• Think about how we collectively learned about stock options accounting early in this century, in the debate over whether tech firms should treat stock options as compensation. A very high-profile issue on Wall Street and in Washington—and a great debate that was resolved the right way.
  • Think about how most people have learned about the important role of the GASB, as, for example, the issue of accounting for public pensions has come to the fore. That’s not something that most folks pay attention to on a regular basis. But transparency to the citizenry on a topic like this is vital to the financial future of our governments and our country.
  • And, of course, we can think about the role of accounting, and accounting standards, more generally in both the genesis of the global financial crisis of 2007–2009, and the resolution of that crisis.
Unfortunately, these were all points of controversy that raised the FAF’s profile. I say ‘unfortunately’ because it was controversy that shined a light on the great work done in Norwalk, not the great work alone. In that regard, the job of accounting standard-setters is like the role of food safety inspectors, airline safety officials, or building code inspectors. As a general rule, you don’t want to see these folks in the news.

Speaking as someone who has spent a career in the investment business serving millions of large and small investors alike, I know that the ability of firms like Vanguard to put money to work on behalf of individuals and institutions depends absolutely on the integrity of the financial-reporting regime in the United States. And that, in turn, begets immense trust in the integrity of our capital markets.

The bedrock of that reporting regime is U.S. GAAP, which—while far from perfect—is universally acknowledged by investors as the gold standard of both inputs and outcomes with respect to financial reporting. Over the decades, the rest of the world has sought to emulate it and to create processes that reflect its best practices.

I can tell you that this broad recognition of the importance of integrity in financial reporting is a truly great thing. But, none of us should ever take the integrity of the financial reports we see for granted. The integrity of our financial reporting system must be protected, preserved, and continuously evaluated.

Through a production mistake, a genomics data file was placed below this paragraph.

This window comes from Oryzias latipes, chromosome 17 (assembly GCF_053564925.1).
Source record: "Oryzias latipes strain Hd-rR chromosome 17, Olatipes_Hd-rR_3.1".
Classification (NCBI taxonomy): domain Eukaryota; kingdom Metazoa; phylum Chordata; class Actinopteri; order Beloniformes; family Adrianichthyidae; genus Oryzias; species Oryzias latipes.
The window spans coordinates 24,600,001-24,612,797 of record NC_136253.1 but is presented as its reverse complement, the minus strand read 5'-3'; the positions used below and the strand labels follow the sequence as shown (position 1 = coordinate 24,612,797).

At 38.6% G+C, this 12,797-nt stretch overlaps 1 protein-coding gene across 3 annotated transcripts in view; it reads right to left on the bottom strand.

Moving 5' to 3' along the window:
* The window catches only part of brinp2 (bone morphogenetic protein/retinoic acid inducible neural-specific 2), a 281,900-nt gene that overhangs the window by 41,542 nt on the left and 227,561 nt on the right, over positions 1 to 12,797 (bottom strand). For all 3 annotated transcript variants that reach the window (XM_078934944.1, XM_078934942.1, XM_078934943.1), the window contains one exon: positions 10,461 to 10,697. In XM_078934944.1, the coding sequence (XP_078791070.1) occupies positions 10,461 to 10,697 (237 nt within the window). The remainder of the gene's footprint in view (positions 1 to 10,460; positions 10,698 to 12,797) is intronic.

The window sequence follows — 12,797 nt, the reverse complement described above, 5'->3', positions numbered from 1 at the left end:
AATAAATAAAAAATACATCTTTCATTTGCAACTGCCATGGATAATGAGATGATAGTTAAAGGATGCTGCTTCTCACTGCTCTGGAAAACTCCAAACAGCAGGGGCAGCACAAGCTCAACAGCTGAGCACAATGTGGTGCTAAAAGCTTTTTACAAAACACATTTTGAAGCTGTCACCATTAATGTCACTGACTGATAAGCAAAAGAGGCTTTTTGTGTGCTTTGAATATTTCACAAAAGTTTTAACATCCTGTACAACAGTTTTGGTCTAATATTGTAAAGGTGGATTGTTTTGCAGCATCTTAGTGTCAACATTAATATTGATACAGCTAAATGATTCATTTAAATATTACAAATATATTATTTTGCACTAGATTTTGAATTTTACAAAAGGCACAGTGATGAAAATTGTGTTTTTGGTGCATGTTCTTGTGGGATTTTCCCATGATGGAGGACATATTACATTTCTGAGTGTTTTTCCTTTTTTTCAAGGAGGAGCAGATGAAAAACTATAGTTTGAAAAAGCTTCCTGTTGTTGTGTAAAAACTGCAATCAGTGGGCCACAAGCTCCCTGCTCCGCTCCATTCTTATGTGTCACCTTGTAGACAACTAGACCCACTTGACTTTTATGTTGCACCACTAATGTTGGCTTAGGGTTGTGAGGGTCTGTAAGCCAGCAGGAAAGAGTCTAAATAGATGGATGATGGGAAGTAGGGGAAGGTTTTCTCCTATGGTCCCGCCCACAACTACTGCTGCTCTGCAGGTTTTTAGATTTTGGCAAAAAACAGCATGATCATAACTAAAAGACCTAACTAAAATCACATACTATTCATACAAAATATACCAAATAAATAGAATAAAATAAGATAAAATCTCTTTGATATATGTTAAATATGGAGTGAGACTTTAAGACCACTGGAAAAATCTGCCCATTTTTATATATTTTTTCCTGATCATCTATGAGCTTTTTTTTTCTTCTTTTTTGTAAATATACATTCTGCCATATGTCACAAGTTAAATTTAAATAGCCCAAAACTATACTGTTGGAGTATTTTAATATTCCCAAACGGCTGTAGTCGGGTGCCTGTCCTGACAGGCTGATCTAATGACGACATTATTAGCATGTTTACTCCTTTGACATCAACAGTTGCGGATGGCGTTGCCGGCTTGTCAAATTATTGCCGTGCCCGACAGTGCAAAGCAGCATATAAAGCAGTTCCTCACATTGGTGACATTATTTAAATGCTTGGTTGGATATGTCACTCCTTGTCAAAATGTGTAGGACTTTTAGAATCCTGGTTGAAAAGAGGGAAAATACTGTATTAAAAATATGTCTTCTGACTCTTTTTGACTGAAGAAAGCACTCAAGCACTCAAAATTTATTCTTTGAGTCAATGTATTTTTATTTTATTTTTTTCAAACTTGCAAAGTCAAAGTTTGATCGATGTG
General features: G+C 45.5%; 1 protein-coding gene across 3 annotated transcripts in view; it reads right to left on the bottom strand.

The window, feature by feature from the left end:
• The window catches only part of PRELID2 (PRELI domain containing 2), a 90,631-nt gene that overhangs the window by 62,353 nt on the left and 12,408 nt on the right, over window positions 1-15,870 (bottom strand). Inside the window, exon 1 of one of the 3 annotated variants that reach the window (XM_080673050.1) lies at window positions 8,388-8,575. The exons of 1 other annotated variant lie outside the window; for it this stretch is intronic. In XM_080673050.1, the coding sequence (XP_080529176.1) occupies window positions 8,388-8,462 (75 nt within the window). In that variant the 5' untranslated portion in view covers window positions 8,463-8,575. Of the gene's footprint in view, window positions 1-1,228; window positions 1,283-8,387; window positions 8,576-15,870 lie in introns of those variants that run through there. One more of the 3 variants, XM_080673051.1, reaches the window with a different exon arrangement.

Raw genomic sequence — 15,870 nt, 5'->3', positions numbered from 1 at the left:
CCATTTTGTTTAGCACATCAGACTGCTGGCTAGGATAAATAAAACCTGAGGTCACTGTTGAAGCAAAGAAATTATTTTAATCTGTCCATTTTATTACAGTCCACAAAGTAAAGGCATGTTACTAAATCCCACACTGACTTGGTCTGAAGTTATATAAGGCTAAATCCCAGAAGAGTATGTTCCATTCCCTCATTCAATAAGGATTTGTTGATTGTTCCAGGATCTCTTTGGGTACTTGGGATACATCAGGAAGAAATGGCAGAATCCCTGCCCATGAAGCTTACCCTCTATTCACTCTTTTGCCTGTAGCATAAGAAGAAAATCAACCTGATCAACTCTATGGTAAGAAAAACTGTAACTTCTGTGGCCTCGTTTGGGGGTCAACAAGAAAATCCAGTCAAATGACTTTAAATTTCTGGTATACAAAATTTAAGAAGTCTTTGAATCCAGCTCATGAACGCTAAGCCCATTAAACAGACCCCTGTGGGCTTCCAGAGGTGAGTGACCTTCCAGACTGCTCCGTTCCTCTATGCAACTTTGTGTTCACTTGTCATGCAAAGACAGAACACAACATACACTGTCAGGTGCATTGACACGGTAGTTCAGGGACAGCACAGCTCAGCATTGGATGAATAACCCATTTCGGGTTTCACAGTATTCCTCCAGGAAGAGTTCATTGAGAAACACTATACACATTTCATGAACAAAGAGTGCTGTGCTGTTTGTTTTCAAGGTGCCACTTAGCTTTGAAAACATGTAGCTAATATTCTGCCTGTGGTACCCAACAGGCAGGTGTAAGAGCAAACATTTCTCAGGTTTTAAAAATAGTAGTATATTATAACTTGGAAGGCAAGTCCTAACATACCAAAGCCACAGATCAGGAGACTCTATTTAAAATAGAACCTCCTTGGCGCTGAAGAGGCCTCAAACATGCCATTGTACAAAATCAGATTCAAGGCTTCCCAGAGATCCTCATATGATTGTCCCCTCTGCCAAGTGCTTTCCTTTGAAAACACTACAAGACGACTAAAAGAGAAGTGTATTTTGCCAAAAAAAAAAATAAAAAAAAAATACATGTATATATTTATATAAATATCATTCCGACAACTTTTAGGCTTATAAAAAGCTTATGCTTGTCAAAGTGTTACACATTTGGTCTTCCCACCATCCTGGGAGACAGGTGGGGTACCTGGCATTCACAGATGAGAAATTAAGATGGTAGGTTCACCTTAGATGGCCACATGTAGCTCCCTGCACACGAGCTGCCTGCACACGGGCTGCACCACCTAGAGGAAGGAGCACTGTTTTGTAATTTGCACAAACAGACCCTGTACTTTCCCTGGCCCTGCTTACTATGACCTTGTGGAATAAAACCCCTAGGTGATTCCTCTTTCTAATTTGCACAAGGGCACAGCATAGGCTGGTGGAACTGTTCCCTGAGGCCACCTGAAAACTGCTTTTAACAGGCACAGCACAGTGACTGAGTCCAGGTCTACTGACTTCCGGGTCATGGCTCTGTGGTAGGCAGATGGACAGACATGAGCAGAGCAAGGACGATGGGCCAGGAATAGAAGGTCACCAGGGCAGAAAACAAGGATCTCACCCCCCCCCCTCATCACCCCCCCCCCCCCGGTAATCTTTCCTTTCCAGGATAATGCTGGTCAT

That brings us to independence and improvement . . .
When I had the privilege to chair the FAF, as part of the strategic planning process for our organization, the trustees who oversaw the FASB and the GASB took a step back and asked themselves a simple question: “What matters in standard-setting and financial reporting if those processes are to serve their intended purpose in the capital markets and the various government agencies of the United States?”

The good news is there was a simple answer: Independence and improvement. It’s a pretty straightforward articulation of the test that should be applied to what happens at the FAF.

Independence is absolutely critical. The standard-setters must be independent of corporate, political, or other outside pressures and interests. That’s not to say, of course, that they can live in an ivory tower.

Independence in the establishment of accounting and reporting standards was set as a base principle decades ago. The people who established the FASB 50 years ago and the GASB some 15 years later knew exactly what they were doing.

But, to be clear, independence is not a right, it’s a privilege. It’s a privilege that’s earned through many parts of the process, but the most important, in my view, is this:

  • It’s a privilege that’s earned by both listening to and hearing the concerns, challenges, opportunities presented to the FASB and the GASB in that outreach process. Listening and hearing may sound redundant. Trust me, it’s not. Listening is easy. Hearing—and processing the information you hear—is harder. Over my ¼ century of engaging with, and watching, the standard setting boards, I believe this is where they have improved the most.